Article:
"When I said during my presidential bid that I would only bring Christians and Jews into the government, I hit a firestorm. 'What do you mean?' the media challenged me. 'You're not going to bring atheists into the government? How dare you maintain that those who believe in the Judeo Christian values are better qualified to govern America than Hindus and Muslims?' My simple answer is, 'Yes, they are.'" Pat Robertson, The New World Order, p. 218, Dallas: Word Publishing, 1991

Fighting Immorality

"We want to fill our culture again with the Christian spirit…, We want to burn out all the recent immoral developments in literature, in the theater, and in the press.... We want to burn out the poison of immorality which has entered into our whole life and culture as a result of liberal excess...." Adolf Hitler, in a speech given to the Reichstag, March 1936, from M. Hakeem, The Speeches of Adolph Hitler, 1922-1939, Vol. 1, pp. 871-872, London: Oxford University Press, 1942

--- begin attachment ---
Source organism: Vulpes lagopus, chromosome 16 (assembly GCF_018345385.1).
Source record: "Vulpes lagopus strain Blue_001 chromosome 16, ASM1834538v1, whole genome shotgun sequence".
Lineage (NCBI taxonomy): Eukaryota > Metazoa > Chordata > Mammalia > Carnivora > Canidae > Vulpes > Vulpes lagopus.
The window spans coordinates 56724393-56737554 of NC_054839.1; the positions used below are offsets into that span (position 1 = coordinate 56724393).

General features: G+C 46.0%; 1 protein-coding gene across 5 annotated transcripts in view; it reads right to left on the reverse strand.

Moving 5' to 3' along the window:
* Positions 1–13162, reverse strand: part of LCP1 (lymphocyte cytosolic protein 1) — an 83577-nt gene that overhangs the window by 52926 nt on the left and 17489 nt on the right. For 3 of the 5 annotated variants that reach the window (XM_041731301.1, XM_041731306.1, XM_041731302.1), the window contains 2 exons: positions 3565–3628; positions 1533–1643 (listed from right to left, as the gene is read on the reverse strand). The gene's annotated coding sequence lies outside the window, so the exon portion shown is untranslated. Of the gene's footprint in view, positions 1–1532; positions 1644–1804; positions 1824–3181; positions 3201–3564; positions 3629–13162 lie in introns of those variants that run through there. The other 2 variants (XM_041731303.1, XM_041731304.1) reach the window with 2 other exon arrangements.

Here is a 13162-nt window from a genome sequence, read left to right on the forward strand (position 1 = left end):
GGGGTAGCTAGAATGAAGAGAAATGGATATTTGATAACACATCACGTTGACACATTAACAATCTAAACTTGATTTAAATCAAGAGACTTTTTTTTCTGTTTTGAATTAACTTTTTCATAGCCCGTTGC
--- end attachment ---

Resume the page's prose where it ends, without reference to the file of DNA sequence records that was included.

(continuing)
"How much more forcefully can I say it? The time has come, and it is long overdue, when Christians and conservatives and all men and women who believe in the birthright of freedom must rise up and reclaim America for Jesus Christ." D. James Kennedy with Jim Nelson Black, Character & Destiny: A Nation in Search of its Own Soul, Grand Rapids, Michigan: Zondervan, 1997

"Theater, art, literature, cinema, press, posters, and window displays must be cleansed of all manifestations of our rotting world and placed in the service of a moral, political, and cultural idea." Adolf Hitler, Mein Kampf, vol. 1, Chapter 10

"We're fighting against humanism, we're fighting against liberalism... we are fighting against all the systems of Satan that are destroying our nation today... our battle is with Satan himself." Jerry Falwell, attributed (source unknown)

Fatherland Homeland Security